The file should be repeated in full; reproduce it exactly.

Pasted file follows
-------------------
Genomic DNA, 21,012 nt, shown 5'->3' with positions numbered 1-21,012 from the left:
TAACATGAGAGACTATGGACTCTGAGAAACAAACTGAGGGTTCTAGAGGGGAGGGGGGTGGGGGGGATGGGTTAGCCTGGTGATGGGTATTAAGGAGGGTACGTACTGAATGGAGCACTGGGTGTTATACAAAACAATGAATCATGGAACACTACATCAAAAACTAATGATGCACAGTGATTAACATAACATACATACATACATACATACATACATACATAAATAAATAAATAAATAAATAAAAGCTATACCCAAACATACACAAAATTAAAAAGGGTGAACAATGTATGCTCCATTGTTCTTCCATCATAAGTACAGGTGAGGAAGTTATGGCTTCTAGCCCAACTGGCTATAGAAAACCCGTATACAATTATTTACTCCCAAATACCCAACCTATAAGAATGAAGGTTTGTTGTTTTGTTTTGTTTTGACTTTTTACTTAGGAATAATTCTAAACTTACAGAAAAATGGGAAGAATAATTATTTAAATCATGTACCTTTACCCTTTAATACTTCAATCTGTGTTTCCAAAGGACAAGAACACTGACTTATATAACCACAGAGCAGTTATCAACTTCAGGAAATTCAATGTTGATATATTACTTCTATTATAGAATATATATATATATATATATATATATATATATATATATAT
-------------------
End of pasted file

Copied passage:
Genomic DNA, 21,012 nt, shown 5'->3' with positions numbered 1-21,012 from the left:
TAACATGAGAGACTATGGACTCTGAGAAACAAACTGAGGGTTCTAGAGGGGAGGGGGGTGGGGGGGATGGGTTAGCCTGGTGATGGGTATTAAGGAGGGTACGTACTGAATGGAGCACTGGGTGTTATACAAAACAATGAATCATGGAACACTACATCAAAAACTAATGATGCACAGTGATTAACATAACATACATACATACATACATACATACATACATAAATAAATAAATAAATAAATAAAAGCTATACCCAAACATACACAAAATTAAAAAGGGTGAACAATGTATGCTCCATTGTTCTTCCATCATAAGTACAGGTGAGGAAGTTATGGCTTCTAGCCCAACTGGCTATAGAAAACCCGTATACAATTATTTACTCCCAAATACCCAACCTATAAGAATGAAGGTTTGTTGTTTTGTTTTGTTTTGACTTTTTACTTAGGAATAATTCTAAACTTACAGAAAAATGGGAAGAATAATTATTTAAATCATGTACCTTTACCCTTTAATACTTCAATCTGTGTTTCCAAAGGACAAGAACACTGACTTATATAACCACAGAGCAGTTATCAACTTCAGGAAATTCAATGTTGATATATTACTTCTATTATAGAATATATATATATATATATATATATATATATATATATATAT